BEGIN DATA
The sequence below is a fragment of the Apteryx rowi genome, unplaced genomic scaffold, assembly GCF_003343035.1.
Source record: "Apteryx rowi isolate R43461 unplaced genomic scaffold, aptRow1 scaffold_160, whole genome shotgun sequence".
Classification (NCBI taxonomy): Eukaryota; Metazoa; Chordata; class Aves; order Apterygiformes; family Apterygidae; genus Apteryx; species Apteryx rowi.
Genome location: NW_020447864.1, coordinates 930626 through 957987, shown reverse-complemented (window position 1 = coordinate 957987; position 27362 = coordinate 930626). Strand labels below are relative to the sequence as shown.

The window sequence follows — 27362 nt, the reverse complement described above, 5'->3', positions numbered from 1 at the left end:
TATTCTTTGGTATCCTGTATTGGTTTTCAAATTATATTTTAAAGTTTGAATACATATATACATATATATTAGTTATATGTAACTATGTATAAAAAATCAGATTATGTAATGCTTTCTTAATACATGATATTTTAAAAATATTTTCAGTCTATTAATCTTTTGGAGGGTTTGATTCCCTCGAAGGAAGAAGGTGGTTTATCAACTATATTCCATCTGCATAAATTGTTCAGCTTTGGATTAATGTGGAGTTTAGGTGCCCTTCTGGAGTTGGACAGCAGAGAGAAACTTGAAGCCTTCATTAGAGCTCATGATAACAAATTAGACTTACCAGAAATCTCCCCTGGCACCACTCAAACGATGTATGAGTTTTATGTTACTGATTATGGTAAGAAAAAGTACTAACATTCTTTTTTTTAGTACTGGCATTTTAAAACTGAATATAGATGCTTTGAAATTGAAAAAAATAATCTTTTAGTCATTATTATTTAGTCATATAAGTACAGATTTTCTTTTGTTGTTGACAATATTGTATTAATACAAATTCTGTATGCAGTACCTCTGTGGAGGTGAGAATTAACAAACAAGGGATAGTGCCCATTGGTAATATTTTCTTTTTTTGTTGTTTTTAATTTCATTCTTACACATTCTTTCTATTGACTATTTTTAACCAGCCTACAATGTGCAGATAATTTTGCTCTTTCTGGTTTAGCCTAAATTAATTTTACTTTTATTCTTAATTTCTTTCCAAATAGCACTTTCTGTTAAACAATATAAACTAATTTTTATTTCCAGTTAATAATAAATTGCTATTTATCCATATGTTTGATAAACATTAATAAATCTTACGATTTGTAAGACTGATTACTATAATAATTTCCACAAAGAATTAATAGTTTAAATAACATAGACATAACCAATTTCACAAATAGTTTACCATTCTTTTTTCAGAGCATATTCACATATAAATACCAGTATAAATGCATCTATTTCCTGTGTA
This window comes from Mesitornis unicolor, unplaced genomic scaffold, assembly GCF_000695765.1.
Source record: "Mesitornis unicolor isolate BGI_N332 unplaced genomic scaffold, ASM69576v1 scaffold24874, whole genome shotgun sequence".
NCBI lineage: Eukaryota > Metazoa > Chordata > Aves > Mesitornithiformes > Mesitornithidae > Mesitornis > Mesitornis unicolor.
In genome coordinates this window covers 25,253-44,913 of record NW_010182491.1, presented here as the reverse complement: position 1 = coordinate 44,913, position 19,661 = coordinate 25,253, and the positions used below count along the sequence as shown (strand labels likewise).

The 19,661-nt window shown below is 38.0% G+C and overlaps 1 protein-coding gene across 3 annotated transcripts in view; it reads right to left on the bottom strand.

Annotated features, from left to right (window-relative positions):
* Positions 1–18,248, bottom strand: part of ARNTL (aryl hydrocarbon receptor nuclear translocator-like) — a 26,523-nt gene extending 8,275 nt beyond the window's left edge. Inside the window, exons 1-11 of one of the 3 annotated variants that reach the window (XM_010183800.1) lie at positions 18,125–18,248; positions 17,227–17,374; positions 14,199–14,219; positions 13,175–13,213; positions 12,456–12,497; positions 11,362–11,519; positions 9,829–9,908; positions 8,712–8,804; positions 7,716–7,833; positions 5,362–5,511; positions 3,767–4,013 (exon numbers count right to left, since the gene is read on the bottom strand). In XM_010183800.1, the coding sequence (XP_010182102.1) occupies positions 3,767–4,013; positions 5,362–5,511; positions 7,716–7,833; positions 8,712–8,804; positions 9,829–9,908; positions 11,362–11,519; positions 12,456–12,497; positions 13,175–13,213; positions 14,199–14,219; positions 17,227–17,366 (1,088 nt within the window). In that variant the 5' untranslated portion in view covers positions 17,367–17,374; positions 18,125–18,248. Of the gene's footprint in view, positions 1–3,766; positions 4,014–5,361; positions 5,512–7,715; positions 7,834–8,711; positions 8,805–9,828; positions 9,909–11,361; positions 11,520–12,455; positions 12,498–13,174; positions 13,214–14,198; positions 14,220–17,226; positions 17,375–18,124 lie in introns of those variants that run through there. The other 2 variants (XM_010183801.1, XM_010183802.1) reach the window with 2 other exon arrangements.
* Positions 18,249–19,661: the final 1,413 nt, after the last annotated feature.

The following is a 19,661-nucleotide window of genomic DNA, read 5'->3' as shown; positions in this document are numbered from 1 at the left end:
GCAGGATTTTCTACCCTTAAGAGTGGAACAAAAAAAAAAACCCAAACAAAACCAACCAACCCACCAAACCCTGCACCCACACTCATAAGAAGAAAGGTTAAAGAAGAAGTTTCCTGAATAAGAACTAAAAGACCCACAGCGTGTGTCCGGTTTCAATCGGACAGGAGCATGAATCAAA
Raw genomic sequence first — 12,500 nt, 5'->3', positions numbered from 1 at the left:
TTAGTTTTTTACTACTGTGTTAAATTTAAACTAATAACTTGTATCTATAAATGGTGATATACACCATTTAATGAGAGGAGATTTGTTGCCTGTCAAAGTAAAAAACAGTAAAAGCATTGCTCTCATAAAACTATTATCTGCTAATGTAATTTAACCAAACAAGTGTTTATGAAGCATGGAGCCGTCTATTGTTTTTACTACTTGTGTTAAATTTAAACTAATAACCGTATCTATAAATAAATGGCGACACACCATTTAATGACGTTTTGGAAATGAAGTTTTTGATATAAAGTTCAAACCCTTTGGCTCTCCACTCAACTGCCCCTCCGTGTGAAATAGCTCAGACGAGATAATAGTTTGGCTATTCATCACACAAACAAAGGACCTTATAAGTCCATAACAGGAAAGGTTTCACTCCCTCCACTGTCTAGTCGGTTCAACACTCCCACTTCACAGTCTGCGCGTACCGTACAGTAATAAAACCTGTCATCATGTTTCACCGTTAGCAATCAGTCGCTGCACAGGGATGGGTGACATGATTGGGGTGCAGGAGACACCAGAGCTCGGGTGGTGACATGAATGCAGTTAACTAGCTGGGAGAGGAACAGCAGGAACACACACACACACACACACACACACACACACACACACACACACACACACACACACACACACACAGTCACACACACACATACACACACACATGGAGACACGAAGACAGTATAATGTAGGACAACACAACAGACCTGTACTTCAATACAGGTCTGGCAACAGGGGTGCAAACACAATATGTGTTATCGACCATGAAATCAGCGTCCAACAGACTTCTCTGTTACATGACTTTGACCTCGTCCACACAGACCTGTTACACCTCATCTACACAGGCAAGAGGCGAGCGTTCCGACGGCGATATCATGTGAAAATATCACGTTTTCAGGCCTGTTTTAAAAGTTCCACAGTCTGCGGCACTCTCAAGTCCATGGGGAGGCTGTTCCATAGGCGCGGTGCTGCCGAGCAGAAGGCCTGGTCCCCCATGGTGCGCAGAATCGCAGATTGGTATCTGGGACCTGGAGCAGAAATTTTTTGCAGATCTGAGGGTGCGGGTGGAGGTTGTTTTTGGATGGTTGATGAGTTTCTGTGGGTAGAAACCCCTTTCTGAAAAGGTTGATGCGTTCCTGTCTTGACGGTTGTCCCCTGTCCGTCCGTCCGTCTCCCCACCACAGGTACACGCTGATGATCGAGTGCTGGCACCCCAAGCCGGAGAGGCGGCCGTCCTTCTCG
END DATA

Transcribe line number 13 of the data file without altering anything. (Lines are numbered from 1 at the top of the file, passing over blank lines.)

* Positions 1–18,248, bottom strand: part of ARNTL (aryl hydrocarbon receptor nuclear translocator-like) — a 26,523-nt gene extending 8,275 nt beyond the window's left edge. Inside the window, exons 1-11 of one of the 3 annotated variants that reach the window (XM_010183800.1) lie at positions 18,125–18,248; positions 17,227–17,374; positions 14,199–14,219; positions 13,175–13,213; positions 12,456–12,497; positions 11,362–11,519; positions 9,829–9,908; positions 8,712–8,804; positions 7,716–7,833; positions 5,362–5,511; positions 3,767–4,013 (exon numbers count right to left, since the gene is read on the bottom strand). In XM_010183800.1, the coding sequence (XP_010182102.1) occupies positions 3,767–4,013; positions 5,362–5,511; positions 7,716–7,833; positions 8,712–8,804; positions 9,829–9,908; positions 11,362–11,519; positions 12,456–12,497; positions 13,175–13,213; positions 14,199–14,219; positions 17,227–17,366 (1,088 nt within the window). In that variant the 5' untranslated portion in view covers positions 17,367–17,374; positions 18,125–18,248. Of the gene's footprint in view, positions 1–3,766; positions 4,014–5,361; positions 5,512–7,715; positions 7,834–8,711; positions 8,805–9,828; positions 9,909–11,361; positions 11,520–12,455; positions 12,498–13,174; positions 13,214–14,198; positions 14,220–17,226; positions 17,375–18,124 lie in introns of those variants that run through there. The other 2 variants (XM_010183801.1, XM_010183802.1) reach the window with 2 other exon arrangements.